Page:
Saturday, April 19, 2008
A different world
On the constant adrenaline rush of an overseas visit, with the added complication of the (self-imposed) discipline of keeping up the blog, the torrent of information and events seemed at times almost overwhelming.
This was no more so than yesterday, arriving at dawn at Dulles International Airport (pictured above), where even the departure lounge has wall-to-wall TV screens, churning out non-stop news bulletins, where every corner (it seems) is occupied by some intense person tapping away at a wireless enabled laptop, and where the news stands are groaning with media, packed with tales from across the world, events big and small, all shrieking for attention.
Time, inevitably, is rationed, and one of the things that had to go was the monitoring of British political blogs, which in any event took on an aura of distance and remoteness from the far-flung shores of the United States. But, with all that was going on, one had to smile when, finally catching up, one sneaked a view of Iain Dale's blog for Friday, telling us, "Well there's not much else going on today…". Bless!
Nevertheless, we are very happy with Conservative Home which ran a piece on its best political book of the year, which had Scared to Death as one of two worthy books shortlisted for its award. Thank you CH.
Anyhow, interestingly, front page news in the New York Times yesterday was a long story (carried over on the inside pages) on how the economy was scaling down, driving into recession.
The particular thrust of the story though was how businesses, grappling with declining fortunes, were cutting hours for those on their payrolls. Self-employed people were suffering a drop in demand for their services, like music lessons, catering and management consulting. Growing numbers of people were settling for part-time work out of a failure to secure a full-time position.
As a result, says the NYT, with people bringing home paychecks that do not go as far, "…are forced to economize, eliminating demand for goods and services that once captured their dollars, spreading pain to providers like auto dealers and lawn care providers. They, too, must trim their outlays on pay, shrinking working hours more and furthering the slowdown".
The paper shows Kim Baker (pictured with his daughter Bailey and wife, Debbie), who works at a roof tile factory with declining business. "We don't just hop in the car and go shopping or get something to eat," he says.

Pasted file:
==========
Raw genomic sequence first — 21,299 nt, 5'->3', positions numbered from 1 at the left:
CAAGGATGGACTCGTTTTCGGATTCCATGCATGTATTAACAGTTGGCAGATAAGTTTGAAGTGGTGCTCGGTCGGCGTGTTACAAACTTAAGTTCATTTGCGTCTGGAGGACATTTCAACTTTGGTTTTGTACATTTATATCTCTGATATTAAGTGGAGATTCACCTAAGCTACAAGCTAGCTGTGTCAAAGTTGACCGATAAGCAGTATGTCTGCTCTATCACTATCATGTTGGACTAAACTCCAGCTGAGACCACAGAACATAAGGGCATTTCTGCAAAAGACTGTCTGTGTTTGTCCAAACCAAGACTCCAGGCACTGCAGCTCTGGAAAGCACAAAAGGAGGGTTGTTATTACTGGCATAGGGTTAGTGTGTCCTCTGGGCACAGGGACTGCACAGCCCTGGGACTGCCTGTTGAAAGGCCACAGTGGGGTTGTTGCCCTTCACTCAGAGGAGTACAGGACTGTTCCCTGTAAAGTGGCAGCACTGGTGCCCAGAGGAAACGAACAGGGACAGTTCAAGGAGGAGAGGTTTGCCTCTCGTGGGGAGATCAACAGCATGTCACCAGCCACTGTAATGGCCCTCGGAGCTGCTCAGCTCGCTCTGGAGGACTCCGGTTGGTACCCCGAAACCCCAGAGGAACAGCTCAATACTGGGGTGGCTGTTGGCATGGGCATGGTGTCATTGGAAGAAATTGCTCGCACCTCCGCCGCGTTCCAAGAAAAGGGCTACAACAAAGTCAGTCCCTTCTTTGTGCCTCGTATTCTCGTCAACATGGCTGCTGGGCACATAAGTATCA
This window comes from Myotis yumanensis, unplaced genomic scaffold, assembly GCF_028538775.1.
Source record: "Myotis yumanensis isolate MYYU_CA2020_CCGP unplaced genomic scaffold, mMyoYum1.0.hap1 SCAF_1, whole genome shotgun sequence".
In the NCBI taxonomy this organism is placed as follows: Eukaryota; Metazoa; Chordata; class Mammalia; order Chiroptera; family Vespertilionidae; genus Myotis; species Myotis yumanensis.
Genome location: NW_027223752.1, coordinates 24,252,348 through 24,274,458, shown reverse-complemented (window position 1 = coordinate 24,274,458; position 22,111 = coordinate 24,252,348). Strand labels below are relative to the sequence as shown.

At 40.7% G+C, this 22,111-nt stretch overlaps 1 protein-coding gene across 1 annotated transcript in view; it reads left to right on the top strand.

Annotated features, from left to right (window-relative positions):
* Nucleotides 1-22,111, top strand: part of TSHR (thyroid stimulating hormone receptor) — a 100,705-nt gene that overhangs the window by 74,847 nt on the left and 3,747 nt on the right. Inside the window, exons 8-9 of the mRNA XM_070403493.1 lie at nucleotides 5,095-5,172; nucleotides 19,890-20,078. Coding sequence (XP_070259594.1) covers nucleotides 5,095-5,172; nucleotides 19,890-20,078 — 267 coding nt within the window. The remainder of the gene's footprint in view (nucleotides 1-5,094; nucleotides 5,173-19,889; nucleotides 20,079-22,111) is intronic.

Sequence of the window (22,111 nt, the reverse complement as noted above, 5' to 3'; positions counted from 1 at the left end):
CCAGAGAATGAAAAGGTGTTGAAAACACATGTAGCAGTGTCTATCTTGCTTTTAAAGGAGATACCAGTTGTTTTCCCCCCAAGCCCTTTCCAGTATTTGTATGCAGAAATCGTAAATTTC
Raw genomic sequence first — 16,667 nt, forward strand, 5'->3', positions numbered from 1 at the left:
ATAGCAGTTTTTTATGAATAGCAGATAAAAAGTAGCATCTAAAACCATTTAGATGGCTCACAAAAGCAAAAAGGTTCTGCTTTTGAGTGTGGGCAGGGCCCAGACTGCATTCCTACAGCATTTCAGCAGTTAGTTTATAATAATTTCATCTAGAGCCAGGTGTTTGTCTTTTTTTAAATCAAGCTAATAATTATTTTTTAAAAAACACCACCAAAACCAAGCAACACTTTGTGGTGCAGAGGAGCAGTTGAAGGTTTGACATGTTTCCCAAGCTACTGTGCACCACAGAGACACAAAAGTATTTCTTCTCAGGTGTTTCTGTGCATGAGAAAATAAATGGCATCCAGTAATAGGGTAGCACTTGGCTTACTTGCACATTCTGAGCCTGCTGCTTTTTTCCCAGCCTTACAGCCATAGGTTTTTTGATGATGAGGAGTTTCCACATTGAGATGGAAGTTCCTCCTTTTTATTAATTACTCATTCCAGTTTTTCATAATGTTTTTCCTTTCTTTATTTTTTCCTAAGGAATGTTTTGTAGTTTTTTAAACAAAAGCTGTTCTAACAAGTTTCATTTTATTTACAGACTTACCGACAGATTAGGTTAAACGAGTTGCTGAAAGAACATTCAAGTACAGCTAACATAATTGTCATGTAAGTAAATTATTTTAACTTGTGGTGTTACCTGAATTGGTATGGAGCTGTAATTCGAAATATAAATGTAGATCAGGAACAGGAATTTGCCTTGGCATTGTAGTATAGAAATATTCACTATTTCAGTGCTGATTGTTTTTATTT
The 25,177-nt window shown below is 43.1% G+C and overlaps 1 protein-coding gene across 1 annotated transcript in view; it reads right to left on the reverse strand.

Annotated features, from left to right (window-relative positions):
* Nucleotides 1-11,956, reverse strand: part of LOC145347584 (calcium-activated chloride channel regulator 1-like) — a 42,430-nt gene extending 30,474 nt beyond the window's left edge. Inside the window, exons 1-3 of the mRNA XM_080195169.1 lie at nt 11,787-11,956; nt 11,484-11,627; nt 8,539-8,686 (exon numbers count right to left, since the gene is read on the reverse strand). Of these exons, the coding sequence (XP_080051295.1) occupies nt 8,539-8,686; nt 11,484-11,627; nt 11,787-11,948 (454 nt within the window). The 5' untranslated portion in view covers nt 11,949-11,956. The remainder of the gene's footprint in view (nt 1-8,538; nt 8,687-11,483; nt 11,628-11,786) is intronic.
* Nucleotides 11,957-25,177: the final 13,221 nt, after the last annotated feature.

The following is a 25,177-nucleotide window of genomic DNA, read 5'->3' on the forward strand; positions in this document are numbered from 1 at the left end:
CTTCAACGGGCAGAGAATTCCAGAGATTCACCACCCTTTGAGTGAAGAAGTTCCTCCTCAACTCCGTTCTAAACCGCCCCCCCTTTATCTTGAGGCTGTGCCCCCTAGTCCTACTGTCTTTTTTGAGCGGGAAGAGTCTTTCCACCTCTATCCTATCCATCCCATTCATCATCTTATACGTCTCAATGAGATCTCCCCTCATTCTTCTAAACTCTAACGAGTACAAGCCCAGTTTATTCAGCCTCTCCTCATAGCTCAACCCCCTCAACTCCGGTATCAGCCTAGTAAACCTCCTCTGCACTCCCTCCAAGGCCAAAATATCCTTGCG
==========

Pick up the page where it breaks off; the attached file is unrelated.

What has special resonance is that this story, published yesterday, is almost a mirror image of today's story in The Daily Telegraph, headlined: "Financial crisis forces Britons into austerity".
Uncannily, the emphasis of the story is exactly the same, as we are told that, with the cost of living going up by £1,800 a year for the average home, families are changing their spending habits to cope with the economic squeeze. "Middle-class customers are turning to budget supermarkets, discount stores, low-price hotels and car rental firms, all of which have had booming sales in recent months…".
For us, if course, we can only say to the MSM, what took you so long? We were writing about this in February, when it was already apparent, but it is fascinating how the media on both sides of the Atlantic are now taking up the cause.
Whatever the political classes may now choose to prattle about, make no mistake, this is going to be the defining political issue for the elections on both sides of the pond. People are hurting, and they want answers from politicians, on how they are going to get to grips with the twin evils of declining incomes and rampant inflation.
As for Global Warming – the issue which took us to Washington - from the reaction of the people we spoke to throughout the US, including more than a dozen talk-show hosts, by whom we were interviewed, the impression is that the tide is on the turn. As in the UK, public sentiment is very much against the hype, and the recent winter has raised the public profile of the sceptics.
In Washington, we sat basking in glorious spring sunshine, with temperatures in the high seventies (and not a single Celcius temperature offered – bliss!) but, flying back, even now we could see the residue of the great snows. Most of the free water in Maine is still ice-bound (pictured, above left) and TV weather forecasts in some States are even now issuing snow warnings.
Back now in cold, grey Yorkshire, it is a different world – but, as the NYT and The Daily Telegraph unwittingly confirm, we have so much in common.